The city had hoped to get the land under contract, and eventually reimburse city coffers with the grant money. The idea was to give the Oleander Garden Park more exposure, while beautifying Broadway, Yarbrough said. It’s all part of a much broader and ambitious movement to improve the area north of Broadway and west of 25th Street, he said. The building’s owner was asking about $370,000, but city officials had hoped to negotiate a much better deal. It’s possible a deal could eventually be reached, Yarbrough said.
Hooters hearsay: Several unsubstantiated rumors are flying around town about Hooters‘ plans for an island return. One such rumor is that the breastaurant has decided to open in the spot formerly occupied by Joe’s Crab Shack on Pier 19.
But reliable sources say Hooters is not among the restaurants that have responded to request for proposals from the Port of Galveston, which controls the Joe’s Crab Shack site. And port officials say they can’t comment about ongoing real estate negotiations.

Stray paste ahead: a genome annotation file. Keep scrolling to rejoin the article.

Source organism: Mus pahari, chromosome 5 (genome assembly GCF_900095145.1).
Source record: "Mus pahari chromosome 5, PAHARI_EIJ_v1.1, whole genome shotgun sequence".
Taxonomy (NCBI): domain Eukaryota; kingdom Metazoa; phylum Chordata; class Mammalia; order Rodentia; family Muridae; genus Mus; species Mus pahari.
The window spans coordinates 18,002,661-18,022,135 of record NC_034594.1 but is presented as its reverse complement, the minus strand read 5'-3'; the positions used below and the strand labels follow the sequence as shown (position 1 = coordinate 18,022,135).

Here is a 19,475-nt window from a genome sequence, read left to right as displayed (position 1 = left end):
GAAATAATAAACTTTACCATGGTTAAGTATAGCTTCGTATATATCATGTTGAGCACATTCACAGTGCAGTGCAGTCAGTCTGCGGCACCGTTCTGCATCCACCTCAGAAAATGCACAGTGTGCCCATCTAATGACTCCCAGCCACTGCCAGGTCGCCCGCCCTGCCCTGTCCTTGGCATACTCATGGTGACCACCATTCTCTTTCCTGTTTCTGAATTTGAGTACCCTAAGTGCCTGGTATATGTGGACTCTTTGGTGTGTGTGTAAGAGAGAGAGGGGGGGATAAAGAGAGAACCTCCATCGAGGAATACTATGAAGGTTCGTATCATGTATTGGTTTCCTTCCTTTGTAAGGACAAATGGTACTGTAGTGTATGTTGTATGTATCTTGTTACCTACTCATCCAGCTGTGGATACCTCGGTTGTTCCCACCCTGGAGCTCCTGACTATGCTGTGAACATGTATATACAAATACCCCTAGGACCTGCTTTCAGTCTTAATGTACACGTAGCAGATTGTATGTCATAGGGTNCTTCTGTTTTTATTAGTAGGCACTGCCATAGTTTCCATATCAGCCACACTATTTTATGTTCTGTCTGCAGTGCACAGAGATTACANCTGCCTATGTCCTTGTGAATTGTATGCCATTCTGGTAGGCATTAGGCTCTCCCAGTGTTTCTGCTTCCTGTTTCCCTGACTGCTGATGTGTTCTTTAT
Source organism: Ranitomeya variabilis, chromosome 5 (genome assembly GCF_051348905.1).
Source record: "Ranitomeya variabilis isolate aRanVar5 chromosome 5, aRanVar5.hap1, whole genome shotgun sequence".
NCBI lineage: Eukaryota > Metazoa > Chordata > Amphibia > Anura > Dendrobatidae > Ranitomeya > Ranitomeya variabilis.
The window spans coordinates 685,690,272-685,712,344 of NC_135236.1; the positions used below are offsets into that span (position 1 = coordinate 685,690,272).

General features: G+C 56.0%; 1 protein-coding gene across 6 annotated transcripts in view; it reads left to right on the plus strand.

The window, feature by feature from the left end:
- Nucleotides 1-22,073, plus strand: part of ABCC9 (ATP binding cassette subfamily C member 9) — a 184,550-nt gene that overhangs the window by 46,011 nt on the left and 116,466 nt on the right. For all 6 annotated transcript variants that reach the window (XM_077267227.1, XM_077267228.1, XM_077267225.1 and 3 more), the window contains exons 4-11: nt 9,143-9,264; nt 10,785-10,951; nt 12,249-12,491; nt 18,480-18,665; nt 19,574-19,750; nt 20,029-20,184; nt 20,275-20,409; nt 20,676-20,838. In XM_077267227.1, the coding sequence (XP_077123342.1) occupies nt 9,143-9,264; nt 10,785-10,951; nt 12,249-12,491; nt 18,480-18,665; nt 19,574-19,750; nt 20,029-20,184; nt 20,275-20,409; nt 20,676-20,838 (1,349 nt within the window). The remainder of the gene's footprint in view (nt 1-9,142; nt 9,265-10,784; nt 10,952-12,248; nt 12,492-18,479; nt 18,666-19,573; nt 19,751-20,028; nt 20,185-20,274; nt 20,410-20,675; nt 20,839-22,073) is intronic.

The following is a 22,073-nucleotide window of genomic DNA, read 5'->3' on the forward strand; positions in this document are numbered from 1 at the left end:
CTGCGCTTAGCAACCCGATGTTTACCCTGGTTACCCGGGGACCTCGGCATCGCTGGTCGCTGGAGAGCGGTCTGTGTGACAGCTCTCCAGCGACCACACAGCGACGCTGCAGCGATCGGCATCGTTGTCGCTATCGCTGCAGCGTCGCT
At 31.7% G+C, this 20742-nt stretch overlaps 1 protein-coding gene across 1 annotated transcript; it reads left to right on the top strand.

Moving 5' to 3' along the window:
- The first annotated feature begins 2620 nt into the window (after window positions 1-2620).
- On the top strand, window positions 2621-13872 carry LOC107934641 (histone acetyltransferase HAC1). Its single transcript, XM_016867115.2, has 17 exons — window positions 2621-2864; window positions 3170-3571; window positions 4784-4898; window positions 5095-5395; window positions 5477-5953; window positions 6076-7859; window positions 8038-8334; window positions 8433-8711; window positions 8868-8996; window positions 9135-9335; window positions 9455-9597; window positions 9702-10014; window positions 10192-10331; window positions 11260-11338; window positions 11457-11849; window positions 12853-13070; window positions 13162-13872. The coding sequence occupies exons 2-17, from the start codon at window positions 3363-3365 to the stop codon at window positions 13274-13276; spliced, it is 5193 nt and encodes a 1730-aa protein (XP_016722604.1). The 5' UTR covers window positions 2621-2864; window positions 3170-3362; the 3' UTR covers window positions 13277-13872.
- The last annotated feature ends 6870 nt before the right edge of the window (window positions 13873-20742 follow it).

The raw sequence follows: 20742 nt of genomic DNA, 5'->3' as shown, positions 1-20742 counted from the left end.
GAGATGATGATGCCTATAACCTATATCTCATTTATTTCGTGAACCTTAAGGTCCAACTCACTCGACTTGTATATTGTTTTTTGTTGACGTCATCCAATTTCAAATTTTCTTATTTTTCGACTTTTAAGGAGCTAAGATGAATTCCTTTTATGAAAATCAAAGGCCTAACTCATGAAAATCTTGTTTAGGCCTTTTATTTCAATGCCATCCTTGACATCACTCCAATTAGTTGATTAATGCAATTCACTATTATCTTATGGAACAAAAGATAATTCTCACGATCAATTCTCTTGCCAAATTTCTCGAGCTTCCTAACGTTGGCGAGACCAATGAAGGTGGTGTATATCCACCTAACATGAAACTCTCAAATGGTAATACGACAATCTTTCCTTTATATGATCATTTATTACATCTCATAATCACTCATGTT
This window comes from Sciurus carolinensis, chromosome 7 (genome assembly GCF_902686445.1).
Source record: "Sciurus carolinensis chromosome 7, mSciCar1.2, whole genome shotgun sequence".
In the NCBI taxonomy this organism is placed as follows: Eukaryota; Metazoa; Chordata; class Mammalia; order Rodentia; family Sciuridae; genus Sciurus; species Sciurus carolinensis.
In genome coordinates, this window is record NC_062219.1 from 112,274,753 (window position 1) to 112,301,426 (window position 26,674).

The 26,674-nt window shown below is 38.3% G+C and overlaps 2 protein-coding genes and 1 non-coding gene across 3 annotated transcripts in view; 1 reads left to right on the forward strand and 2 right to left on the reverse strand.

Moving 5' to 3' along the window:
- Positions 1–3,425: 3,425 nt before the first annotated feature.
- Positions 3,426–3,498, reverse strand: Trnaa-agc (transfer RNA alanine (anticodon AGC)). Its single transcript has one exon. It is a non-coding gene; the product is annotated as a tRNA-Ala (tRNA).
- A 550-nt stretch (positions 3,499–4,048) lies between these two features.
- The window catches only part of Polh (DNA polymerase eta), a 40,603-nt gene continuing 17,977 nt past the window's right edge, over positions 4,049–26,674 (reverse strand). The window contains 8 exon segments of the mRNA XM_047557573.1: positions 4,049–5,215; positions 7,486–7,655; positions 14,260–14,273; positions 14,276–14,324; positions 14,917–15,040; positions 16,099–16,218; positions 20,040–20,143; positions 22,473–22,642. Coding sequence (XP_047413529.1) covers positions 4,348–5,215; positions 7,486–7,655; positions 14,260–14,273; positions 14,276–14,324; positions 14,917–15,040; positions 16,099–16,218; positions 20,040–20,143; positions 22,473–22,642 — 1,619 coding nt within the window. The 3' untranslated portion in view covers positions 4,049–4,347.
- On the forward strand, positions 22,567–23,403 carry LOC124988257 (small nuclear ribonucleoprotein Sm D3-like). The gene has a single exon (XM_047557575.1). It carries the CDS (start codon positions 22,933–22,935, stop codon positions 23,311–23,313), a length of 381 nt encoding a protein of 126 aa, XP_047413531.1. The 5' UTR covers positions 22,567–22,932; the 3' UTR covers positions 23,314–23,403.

Meanwhile, Hooters maintains its silence about where it plans to land.
All hard evidence, however, points to 6028 Heards Lane, a property for which Hooters had filed a permit application for an interior build-out in the 10,000-square-foot building most recently occupied by George’s Texas Cuisine and T-Bones Sports Bar. And this week, the city said: “The planning department is currently waiting for the applicant to submit an updated landscape plan for the 61st and Heards site.”
Hooters, a chain known for chicken wings and sexy waitresses in orange short-shorts, in September confirmed it would return to the island eight years after Hurricane Ike smashed to pieces its popular Seawall restaurant on a pier over the Gulf of Mexico.